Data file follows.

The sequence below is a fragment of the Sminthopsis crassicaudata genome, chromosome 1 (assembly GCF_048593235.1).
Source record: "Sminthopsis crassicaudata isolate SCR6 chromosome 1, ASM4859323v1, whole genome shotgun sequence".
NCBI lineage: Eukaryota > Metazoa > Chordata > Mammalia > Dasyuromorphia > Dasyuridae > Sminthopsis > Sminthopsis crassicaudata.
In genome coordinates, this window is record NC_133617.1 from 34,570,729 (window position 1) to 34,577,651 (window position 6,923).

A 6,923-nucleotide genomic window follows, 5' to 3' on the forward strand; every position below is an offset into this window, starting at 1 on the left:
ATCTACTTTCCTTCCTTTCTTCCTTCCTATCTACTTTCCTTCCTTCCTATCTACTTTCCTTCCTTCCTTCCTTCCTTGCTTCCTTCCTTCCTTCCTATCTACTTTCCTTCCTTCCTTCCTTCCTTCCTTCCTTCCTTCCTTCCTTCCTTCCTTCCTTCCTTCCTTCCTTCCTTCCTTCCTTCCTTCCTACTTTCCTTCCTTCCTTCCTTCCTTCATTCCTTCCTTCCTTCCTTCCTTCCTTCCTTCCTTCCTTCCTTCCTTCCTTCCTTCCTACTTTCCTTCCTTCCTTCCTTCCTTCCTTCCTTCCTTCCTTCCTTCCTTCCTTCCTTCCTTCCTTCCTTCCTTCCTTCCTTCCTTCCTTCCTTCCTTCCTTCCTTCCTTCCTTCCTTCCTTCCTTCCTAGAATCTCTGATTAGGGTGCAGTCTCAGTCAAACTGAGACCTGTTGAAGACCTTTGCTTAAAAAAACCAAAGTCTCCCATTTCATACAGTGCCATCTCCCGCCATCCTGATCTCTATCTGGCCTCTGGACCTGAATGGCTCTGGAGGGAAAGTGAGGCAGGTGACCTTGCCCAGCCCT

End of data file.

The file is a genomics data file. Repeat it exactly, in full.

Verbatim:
The sequence below is a fragment of the Sminthopsis crassicaudata genome, chromosome 1 (assembly GCF_048593235.1).
Source record: "Sminthopsis crassicaudata isolate SCR6 chromosome 1, ASM4859323v1, whole genome shotgun sequence".
NCBI lineage: Eukaryota > Metazoa > Chordata > Mammalia > Dasyuromorphia > Dasyuridae > Sminthopsis > Sminthopsis crassicaudata.
In genome coordinates, this window is record NC_133617.1 from 34,570,729 (window position 1) to 34,577,651 (window position 6,923).

A 6,923-nucleotide genomic window follows, 5' to 3' on the forward strand; every position below is an offset into this window, starting at 1 on the left:
ATCTACTTTCCTTCCTTTCTTCCTTCCTATCTACTTTCCTTCCTTCCTATCTACTTTCCTTCCTTCCTTCCTTCCTTGCTTCCTTCCTTCCTTCCTATCTACTTTCCTTCCTTCCTTCCTTCCTTCCTTCCTTCCTTCCTTCCTTCCTTCCTTCCTTCCTTCCTTCCTTCCTTCCTTCCTTCCTTCCTACTTTCCTTCCTTCCTTCCTTCCTTCATTCCTTCCTTCCTTCCTTCCTTCCTTCCTTCCTTCCTTCCTTCCTTCCTTCCTTCCTACTTTCCTTCCTTCCTTCCTTCCTTCCTTCCTTCCTTCCTTCCTTCCTTCCTTCCTTCCTTCCTTCCTTCCTTCCTTCCTTCCTTCCTTCCTTCCTTCCTTCCTTCCTTCCTTCCTTCCTTCCTTCCTAGAATCTCTGATTAGGGTGCAGTCTCAGTCAAACTGAGACCTGTTGAAGACCTTTGCTTAAAAAAACCAAAGTCTCCCATTTCATACAGTGCCATCTCCCGCCATCCTGATCTCTATCTGGCCTCTGGACCTGAATGGCTCTGGAGGGAAAGTGAGGCAGGTGACCTTGCCCAGCCCT